Surprisingly, New Order once again regroups – without Peter Hook, but with Gillian Gilbert.  The 2011 version of New Order sees Bernard Sumner, Gillian Gilbert, Phil Cunningham and Stephen Morris joined by Tom Chapman (bass).  Chapman served in Bad Lieutenant.

‘Lost Sirens’ (2013) (UK no. 23) consists of eight tracks from the sessions for ‘Waiting For The Sirens’ Call’ that were left off the album.

‘Music Complete’ (2015) (UK no. 2, US no. 34, AUS no. 20) is ‘more electronic than the previous two New Order albums’ as they ‘rediscover electronic club music.’

The story of New Order’s creation from the wreckage of Joy Division was unprecedented in rock history.  No other band had so successfully carved out a new identity for itself after a total rebranding.  New Order was a clearly different entity from Joy Division.  There was some common stylistic ground, but where Joy Division was gloomy, post-punk artists, New Order was an electronic dance outfit.  What distinguished them from other, lesser, rave merchants was Peter Hook’s sturdy bass lines.  Although he may have been at odds with Bernard Sumner, that struggle actually made for better music.  New Order’s ‘pioneering fusion of new wave aesthetics and dance music successfully bridged the gap between the two worlds, creating a distinctively thoughtful and oblique brand of synth-pop appealing equally to the mind, body and soul.’  ‘New Order became the creators of a beautiful paradox: They made serious dance music, disco that had courted doom and conquered it.’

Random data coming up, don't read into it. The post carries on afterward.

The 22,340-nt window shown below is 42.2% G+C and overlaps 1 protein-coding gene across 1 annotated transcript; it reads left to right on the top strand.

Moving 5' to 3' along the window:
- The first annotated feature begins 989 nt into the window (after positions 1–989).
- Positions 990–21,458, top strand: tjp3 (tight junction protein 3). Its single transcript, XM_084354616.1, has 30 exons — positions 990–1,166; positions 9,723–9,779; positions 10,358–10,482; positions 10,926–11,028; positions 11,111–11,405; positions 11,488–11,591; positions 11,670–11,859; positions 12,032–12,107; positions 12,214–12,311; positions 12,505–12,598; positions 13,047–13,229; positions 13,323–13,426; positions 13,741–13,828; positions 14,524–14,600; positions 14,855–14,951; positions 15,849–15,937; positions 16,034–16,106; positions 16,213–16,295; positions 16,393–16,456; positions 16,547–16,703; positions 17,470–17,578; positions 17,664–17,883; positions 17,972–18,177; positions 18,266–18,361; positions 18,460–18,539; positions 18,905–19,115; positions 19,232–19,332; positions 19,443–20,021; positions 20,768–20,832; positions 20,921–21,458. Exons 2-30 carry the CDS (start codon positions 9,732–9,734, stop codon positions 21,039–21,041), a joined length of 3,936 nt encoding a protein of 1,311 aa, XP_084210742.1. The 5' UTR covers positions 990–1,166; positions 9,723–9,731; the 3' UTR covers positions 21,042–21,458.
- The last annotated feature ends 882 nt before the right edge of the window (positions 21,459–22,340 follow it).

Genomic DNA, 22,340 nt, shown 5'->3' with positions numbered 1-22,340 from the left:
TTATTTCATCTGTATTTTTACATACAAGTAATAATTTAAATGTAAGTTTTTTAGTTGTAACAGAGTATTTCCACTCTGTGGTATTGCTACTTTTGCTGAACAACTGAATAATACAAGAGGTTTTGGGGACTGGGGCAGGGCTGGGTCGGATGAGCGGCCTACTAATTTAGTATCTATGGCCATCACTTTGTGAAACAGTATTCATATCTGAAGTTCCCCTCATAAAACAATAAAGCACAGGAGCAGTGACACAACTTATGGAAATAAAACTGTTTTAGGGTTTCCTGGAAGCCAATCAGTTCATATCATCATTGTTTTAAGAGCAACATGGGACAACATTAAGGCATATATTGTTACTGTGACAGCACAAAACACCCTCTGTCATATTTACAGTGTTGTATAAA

Sources:

  1. allmusic.com, ‘New Order’ by Jason Ankeny as at 8 February 2001
  2. New Order Collector’s Editions – The Factory Years – Bonus Disc’s listings (2008 reissues)
  3. sonicnet.com, ‘New Order’ (as at 28 August 2001) p. 1, 2
  4. wikipedia.org as at 12 August 2013, 1 January 2016
  5. ‘Friday On My Mind’ by Ed Nimmervoll (Five Mile Press, 2004) p. 140